CSFV, together with Bovine viral diarrhoea virus (BVDV) and sheep Border disease virus (BDV), belongs to the genus Pestivirus, the family Flaviviridae. CSFV is known to have high affinity to cells of the immune system, which seems to relate to its detrimental effects on the immune and hematopoietic systems
. Furthermore, CSFV can efficiently evade and compromise the host immune system, causing a severe disease of pigs characterized by fever, hemorrhage, thrombocytopenia, lymphoid organ atrophy and severe lymphopenia, particularly in B cells, due to the apoptosis of uninfected lymphocytes
[3, 4]. The lymphopenia can result in immunosuppression and serves as a hallmark of CSFV infections. Pestiviruses such as CSFV and BVDV can also cross the placenta to infect the developing fetus, resulting in the birth of persistently infected animals
[5, 6]. Recently, studies have found that CSFV evolves mechanisms for the inhibition of inflammation and type I interferon (IFN) production in infected cells, preventing double-stranded RNA-mediated apoptosis and giving rise to long-term infections
[7, 8]. Although a large number of works have been done, the mechanism of the CSFV infection in vivo and in vitro has not been fully elucidated.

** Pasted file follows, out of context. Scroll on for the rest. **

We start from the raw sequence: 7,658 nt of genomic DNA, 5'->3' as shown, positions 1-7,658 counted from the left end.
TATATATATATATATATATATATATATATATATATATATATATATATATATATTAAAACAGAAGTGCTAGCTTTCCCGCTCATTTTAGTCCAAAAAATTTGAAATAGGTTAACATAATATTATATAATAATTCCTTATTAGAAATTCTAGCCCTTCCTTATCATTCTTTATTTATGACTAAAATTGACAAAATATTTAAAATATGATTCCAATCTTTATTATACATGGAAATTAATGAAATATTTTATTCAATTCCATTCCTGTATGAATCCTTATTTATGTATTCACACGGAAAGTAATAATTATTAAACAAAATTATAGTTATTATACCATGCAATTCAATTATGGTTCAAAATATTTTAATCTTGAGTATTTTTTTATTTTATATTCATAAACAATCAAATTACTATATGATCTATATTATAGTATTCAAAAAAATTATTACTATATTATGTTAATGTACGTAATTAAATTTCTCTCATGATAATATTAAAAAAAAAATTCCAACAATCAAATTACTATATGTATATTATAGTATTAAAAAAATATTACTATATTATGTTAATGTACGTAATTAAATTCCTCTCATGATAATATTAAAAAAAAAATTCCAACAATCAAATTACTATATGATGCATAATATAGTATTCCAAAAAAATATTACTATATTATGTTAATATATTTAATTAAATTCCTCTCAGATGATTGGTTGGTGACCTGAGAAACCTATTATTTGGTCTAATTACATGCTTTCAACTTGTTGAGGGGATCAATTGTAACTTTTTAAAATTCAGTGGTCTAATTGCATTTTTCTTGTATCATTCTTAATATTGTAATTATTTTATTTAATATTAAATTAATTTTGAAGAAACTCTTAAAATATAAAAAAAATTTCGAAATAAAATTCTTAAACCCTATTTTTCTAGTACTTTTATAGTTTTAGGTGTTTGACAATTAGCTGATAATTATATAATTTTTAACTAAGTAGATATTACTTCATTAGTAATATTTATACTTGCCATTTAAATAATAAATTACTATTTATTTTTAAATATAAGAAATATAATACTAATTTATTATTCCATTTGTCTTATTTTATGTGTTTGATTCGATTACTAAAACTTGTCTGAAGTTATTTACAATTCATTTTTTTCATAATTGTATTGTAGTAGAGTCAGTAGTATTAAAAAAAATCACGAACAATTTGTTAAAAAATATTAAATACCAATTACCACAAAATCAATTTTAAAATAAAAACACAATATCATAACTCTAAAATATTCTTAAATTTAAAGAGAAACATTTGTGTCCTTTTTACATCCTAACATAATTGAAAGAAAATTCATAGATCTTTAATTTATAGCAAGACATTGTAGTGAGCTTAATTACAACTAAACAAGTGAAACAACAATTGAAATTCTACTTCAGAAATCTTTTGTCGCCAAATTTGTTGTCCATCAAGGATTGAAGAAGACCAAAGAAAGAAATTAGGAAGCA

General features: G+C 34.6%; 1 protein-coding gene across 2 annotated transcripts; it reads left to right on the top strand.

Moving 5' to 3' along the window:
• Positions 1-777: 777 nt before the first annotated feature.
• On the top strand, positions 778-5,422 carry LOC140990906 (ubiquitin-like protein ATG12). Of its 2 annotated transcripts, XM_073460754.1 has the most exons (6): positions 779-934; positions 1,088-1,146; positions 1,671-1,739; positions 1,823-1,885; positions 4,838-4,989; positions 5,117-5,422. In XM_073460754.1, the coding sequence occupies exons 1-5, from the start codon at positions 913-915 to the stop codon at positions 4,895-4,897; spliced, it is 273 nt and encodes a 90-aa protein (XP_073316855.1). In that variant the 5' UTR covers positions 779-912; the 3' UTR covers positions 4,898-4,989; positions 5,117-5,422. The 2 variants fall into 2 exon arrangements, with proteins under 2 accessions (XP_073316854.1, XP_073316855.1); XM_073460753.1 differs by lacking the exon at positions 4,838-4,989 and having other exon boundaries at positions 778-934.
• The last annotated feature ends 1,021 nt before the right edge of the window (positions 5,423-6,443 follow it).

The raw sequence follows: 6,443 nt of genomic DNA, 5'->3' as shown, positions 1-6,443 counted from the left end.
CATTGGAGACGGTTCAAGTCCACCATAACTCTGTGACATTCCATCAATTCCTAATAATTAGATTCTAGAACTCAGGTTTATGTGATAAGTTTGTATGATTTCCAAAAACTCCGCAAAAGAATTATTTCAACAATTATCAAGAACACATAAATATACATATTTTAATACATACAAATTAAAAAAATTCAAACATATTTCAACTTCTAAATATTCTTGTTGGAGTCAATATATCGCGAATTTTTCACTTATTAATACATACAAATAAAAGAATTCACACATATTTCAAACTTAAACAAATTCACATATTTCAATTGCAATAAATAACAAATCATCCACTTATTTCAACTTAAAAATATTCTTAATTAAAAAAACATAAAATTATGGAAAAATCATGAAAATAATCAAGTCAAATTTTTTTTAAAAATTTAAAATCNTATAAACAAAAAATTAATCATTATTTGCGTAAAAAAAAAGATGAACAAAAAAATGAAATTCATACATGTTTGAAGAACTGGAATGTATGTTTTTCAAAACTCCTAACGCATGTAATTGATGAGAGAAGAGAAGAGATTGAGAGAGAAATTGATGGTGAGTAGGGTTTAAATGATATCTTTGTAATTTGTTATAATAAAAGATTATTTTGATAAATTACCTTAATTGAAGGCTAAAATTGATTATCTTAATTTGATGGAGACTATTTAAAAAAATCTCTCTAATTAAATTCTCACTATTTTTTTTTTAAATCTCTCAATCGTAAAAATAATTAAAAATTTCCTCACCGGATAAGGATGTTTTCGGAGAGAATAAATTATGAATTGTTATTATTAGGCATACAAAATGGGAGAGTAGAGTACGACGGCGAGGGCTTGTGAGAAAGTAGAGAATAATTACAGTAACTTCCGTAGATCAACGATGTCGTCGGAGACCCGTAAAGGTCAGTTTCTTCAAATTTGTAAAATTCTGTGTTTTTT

Viruses have evolved sophisticated control mechanisms to redirect the cellular signal transduction pathway to its own advantage, and NF-κB pathway is a common target of many viruses
. The NF-κB pathway is recognized to be the central mediator of immune responses in mammals
, because several proteins encoded by target genes of NF-κB participate in the activation of immune and inflammatory responses. Therefore, NF-κB activation during viral infection has been interpreted as a protective response of the host to the viral pathogen
. Interestingly, certain viruses can utilize the activation of NF-κB as a strategy to increase viral replication and viral progeny production
. Whereas other reports indicate that some viruses inhibit the NF-κB pathway
[13–18]. The suppression of NF-κB activation represents a potential strategy of viral escape from the host immune system and contributes to virus pathogenesis in infected cells.
NF-κB is also a host nuclear transcription factor, activated by multiple stimuli including inflammatory cytokines, growth factors, bacterial and viral infections, and plays an important role in inflammation, innate immune responses, regulation of cell proliferation and survival
[11, 19, 20]. In non-stimulated cells, NF-κB is sequestered as a cytoplasmic complex, whose predominant form is a heterodimer consisting of p50 and p65 (RelA) subunits, bound to inhibitory IκB proteins
[21, 22]. Stimulation of cells by diverse agents causes phosphorylation of IκB and its degradation by the proteosome subsequently
. Liberated NF-κB is transported into the nucleus where it induces the transcription of target genes, including IκBα acting as the major feedback inhibitor of the NF-κB pathway
In the present study, we investigated NF-κB activity in vivo and in vitro in order to elucidate how CSFV carried out its infection in the host. The results demonstrate that CSFV does not activate the NF-κB signaling pathway which may represent a mechanism of CSFV-induced immunomodulation.